The party would also continue his legacy of fighting for the self-determination and wellbeing of Pasifika people, Davidson said.

“My friend, my brother Fes. What I wouldn’t give to hug you close and long right now, even just one more time. You beautiful man. I love you always.”

In his speech, Fa’anānā’s friend Te’o Harry Fatu Toleafoa said the MP was kind to everyone, “whether you’re Christopher Luxon in the Koru Lounge or the cleaner”.

“He treated absolutely everybody with value, dignity, respect and he made them feel special.” Image: RNZ/Nick Monro

“He treated absolutely everybody with value, dignity, respect and he made them feel special.”

Te’o also paid tribute to the next generation of leaders following in Fa’anānā’s footsteps.

“He was the best of us … but if you think Fes is the best, wait ’til the next generation comes up.”

Te’o mentioned the death threats Fa’anānā received in his role as a public servant, before addressing his daughters directly: “Thank you for giving us your dad, even though we didn’t deserve him.”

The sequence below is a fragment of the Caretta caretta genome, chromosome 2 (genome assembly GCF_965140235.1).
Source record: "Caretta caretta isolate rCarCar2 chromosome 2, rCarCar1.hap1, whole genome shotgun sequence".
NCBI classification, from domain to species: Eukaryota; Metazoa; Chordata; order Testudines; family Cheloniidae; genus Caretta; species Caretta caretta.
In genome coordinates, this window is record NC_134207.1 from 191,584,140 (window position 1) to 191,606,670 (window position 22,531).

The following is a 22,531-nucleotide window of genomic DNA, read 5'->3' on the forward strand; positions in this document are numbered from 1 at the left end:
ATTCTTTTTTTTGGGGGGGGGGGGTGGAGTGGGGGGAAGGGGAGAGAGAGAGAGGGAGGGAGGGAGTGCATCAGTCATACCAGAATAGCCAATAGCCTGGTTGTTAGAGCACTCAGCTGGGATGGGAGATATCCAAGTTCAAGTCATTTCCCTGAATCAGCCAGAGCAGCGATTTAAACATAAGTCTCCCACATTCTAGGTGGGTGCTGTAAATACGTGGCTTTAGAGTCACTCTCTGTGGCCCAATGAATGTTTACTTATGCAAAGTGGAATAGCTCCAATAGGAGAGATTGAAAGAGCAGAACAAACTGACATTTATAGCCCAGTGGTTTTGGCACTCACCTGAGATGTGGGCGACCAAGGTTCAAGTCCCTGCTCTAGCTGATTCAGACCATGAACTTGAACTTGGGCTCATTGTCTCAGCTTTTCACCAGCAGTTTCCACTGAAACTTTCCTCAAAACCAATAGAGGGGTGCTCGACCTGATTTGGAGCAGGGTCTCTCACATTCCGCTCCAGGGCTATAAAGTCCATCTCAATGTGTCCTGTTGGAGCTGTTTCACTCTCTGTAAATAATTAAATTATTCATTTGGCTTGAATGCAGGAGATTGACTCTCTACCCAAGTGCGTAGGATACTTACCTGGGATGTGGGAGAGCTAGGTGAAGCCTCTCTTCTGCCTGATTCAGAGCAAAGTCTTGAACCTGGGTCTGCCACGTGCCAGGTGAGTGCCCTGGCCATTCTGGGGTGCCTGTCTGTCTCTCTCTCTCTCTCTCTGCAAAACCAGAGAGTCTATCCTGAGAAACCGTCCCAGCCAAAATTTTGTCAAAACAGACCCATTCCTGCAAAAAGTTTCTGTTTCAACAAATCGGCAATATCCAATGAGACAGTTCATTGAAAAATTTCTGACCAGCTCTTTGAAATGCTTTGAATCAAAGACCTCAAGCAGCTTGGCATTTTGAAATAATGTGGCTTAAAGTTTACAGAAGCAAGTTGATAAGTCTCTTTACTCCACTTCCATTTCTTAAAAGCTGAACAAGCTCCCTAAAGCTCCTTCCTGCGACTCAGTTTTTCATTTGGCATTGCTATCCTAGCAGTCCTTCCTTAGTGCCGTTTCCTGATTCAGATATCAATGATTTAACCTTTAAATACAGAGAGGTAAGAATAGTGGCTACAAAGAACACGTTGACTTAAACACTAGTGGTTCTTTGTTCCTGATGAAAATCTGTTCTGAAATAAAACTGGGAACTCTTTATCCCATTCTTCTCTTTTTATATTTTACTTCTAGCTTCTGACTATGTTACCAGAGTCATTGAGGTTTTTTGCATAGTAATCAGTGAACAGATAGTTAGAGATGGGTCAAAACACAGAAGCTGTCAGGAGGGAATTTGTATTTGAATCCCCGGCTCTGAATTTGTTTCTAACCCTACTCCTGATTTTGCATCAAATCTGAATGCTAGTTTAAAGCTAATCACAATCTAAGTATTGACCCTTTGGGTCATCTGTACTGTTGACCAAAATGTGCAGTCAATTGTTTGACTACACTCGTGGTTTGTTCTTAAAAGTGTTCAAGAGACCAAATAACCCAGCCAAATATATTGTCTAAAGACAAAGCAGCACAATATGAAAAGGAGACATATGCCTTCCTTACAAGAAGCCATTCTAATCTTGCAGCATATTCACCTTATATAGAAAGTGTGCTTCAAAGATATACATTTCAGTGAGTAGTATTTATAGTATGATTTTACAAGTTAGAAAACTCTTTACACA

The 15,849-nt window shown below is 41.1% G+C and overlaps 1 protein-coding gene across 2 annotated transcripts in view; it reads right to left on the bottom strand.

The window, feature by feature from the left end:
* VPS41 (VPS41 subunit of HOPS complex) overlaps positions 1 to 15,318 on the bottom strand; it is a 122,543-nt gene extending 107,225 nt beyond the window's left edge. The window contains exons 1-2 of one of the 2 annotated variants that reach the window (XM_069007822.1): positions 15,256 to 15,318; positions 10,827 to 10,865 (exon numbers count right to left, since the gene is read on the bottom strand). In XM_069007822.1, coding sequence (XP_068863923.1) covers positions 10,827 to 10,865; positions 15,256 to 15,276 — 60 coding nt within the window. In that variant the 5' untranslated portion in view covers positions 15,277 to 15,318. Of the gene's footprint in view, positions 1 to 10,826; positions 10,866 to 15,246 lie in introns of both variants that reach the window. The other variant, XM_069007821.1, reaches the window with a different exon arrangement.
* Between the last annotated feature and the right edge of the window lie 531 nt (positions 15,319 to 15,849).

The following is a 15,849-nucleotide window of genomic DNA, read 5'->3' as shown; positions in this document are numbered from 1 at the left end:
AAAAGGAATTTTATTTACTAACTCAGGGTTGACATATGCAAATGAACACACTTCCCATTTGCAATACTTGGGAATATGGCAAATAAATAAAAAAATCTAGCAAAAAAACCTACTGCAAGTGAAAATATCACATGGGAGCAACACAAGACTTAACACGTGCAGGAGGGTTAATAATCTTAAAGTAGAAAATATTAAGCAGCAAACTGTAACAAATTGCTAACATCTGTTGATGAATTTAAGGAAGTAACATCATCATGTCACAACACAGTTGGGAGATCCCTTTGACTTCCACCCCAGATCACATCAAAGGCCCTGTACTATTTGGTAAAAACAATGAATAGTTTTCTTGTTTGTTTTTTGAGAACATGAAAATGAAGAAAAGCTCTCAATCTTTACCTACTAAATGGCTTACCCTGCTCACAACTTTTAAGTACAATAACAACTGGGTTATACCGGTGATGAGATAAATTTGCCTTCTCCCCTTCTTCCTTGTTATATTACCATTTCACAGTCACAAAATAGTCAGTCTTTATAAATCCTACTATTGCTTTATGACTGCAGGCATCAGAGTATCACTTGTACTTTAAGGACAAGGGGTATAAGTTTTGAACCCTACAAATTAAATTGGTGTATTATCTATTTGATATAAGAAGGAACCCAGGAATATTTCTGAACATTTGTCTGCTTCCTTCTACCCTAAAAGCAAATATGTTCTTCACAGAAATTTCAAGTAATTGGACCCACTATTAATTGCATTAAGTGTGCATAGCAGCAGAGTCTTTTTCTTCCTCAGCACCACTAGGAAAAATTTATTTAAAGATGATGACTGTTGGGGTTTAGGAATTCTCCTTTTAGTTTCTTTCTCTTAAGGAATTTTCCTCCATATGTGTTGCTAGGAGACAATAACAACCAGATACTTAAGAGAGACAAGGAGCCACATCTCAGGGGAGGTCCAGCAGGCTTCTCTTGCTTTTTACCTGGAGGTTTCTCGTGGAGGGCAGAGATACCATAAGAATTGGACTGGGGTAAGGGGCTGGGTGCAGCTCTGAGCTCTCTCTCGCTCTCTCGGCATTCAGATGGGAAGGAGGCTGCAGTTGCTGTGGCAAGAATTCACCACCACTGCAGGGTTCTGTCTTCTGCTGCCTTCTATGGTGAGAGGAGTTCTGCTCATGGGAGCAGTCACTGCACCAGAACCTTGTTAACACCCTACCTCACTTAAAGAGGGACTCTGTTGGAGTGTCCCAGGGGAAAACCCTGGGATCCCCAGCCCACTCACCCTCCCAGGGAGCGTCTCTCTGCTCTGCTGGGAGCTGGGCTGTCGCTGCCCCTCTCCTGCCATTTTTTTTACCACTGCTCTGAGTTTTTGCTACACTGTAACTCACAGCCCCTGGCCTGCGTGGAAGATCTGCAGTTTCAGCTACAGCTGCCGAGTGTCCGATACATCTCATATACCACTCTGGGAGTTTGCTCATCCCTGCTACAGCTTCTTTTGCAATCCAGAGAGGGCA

Racist hate mail
Pasifika journalist Indira Stewart also talked about the difficulties Fa’anānā faced while running for and serving in office.

Fa’anānā . . . “one of the finest leaders of our generation” Image: RNZ/Nick Monro

He received racist hate mail and a bomb threat was made to the home he shared with his wife and daughters.

Fa’anānā was “one of the finest leaders of our generation”, she said.

“We are so proud of the legacy you leave behind for the next generation of Pasifika.”

Samoan singer-songwriter Annie Grace and South Auckland duo Adeaze also performed hymns during the service.

Fa’anānā’s widow Vasa Fia Collins was the last speaker and took the stage with her daughters beside her.

She introduced herself by saying: “I am an ordinary woman who married an extraordinary man.”